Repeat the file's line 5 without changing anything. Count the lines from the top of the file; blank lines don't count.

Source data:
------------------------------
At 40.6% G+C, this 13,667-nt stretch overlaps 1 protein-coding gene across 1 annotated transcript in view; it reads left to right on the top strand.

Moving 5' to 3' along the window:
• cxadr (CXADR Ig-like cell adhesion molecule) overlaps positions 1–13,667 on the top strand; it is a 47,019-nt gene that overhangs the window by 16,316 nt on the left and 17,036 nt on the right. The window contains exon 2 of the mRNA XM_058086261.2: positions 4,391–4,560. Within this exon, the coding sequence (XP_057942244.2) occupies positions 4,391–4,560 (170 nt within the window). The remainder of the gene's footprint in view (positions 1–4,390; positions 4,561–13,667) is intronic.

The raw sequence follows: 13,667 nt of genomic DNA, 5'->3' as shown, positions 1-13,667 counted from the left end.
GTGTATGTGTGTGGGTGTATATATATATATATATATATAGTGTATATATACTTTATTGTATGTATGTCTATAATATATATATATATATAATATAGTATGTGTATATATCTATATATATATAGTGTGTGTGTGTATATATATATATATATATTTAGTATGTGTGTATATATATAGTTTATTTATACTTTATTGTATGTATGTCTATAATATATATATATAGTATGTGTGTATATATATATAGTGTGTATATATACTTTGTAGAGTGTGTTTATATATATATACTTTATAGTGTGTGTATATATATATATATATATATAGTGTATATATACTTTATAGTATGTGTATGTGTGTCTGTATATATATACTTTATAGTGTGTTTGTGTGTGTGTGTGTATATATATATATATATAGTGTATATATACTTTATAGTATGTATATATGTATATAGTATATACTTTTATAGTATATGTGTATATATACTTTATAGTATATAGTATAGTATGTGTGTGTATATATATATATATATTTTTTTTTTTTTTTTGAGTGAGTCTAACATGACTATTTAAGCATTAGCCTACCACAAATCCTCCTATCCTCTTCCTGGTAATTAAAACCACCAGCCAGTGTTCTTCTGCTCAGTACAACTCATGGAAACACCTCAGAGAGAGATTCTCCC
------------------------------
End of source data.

GTGTATGTGTGTGGGTGTATATATATATATATATATATAGTGTATATATACTTTATTGTATGTATGTCTATAATATATATATATATATAATATAGTATGTGTATATATCTATATATATATAGTGTGTGTGTGTATATATATATATATATATTTAGTATGTGTGTATATATATAGTTTATTTATACTTTATTGTATGTATGTCTATAATATATATATATAGTATGTGTGTATATATATATAGTGTGTATATATACTTTGTAGAGTGTGTTTATATATATATACTTTATAGTGTGTGTATATATATATATATATATATAGTGTATATATACTTTATAGTATGTGTATGTGTGTCTGTATATATATACTTTATAGTGTGTTTGTGTGTGTGTGTGTATATATATATATATATAGTGTATATATACTTTATAGTATGTATATATGTATATAGTATATACTTTTATAGTATATGTGTATATATACTTTATAGTATATAGTATAGTATGTGTGTGTATATATATATATATATTTTTTTTTTTTTTTTGAGTGAGTCTAACATGACTATTTAAGCATTAGCCTACCACAAATCCTCCTATCCTCTTCCTGGTAATTAAAACCACCAGCCAGTGTTCTTCTGCTCAGTACAACTCATGGAAACACCTCAGAGAGAGATTCTCCC